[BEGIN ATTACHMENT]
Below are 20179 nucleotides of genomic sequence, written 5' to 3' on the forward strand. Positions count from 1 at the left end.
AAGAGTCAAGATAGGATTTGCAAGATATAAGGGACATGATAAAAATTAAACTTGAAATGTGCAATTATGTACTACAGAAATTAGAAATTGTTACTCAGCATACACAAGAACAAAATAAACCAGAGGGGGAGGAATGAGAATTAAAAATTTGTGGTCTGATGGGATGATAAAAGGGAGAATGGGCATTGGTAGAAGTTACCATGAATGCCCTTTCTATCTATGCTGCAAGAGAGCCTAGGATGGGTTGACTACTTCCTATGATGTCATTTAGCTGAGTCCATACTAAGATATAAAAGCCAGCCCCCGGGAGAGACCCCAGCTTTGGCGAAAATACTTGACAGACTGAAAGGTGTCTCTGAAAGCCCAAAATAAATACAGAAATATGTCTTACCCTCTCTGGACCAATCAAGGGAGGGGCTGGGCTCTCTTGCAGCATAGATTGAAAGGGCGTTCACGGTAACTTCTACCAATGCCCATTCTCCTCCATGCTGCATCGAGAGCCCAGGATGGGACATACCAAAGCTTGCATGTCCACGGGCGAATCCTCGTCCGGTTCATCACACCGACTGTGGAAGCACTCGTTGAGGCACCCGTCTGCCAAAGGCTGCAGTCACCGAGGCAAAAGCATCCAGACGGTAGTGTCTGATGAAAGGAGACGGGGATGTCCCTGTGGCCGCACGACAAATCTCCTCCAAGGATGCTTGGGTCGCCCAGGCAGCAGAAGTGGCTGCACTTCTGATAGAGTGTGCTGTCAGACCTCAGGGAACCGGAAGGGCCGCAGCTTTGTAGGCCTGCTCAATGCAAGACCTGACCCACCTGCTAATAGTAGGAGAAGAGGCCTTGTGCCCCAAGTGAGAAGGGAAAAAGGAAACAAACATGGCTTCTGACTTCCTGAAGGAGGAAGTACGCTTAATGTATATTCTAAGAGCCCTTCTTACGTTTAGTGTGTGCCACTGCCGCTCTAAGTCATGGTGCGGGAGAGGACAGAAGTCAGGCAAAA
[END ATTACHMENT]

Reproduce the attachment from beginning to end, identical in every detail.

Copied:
Below are 20179 nucleotides of genomic sequence, written 5' to 3' on the forward strand. Positions count from 1 at the left end.
AAGAGTCAAGATAGGATTTGCAAGATATAAGGGACATGATAAAAATTAAACTTGAAATGTGCAATTATGTACTACAGAAATTAGAAATTGTTACTCAGCATACACAAGAACAAAATAAACCAGAGGGGGAGGAATGAGAATTAAAAATTTGTGGTCTGATGGGATGATAAAAGGGAGAATGGGCATTGGTAGAAGTTACCATGAATGCCCTTTCTATCTATGCTGCAAGAGAGCCTAGGATGGGTTGACTACTTCCTATGATGTCATTTAGCTGAGTCCATACTAAGATATAAAAGCCAGCCCCCGGGAGAGACCCCAGCTTTGGCGAAAATACTTGACAGACTGAAAGGTGTCTCTGAAAGCCCAAAATAAATACAGAAATATGTCTTACCCTCTCTGGACCAATCAAGGGAGGGGCTGGGCTCTCTTGCAGCATAGATTGAAAGGGCGTTCACGGTAACTTCTACCAATGCCCATTCTCCTCCATGCTGCATCGAGAGCCCAGGATGGGACATACCAAAGCTTGCATGTCCACGGGCGAATCCTCGTCCGGTTCATCACACCGACTGTGGAAGCACTCGTTGAGGCACCCGTCTGCCAAAGGCTGCAGTCACCGAGGCAAAAGCATCCAGACGGTAGTGTCTGATGAAAGGAGACGGGGATGTCCCTGTGGCCGCACGACAAATCTCCTCCAAGGATGCTTGGGTCGCCCAGGCAGCAGAAGTGGCTGCACTTCTGATAGAGTGTGCTGTCAGACCTCAGGGAACCGGAAGGGCCGCAGCTTTGTAGGCCTGCTCAATGCAAGACCTGACCCACCTGCTAATAGTAGGAGAAGAGGCCTTGTGCCCCAAGTGAGAAGGGAAAAAGGAAACAAACATGGCTTCTGACTTCCTGAAGGAGGAAGTACGCTTAATGTATATTCTAAGAGCCCTTCTTACGTTTAGTGTGTGCCACTGCCGCTCTAAGTCATGGTGCGGGAGAGGACAGAAGTCAGGCAAAA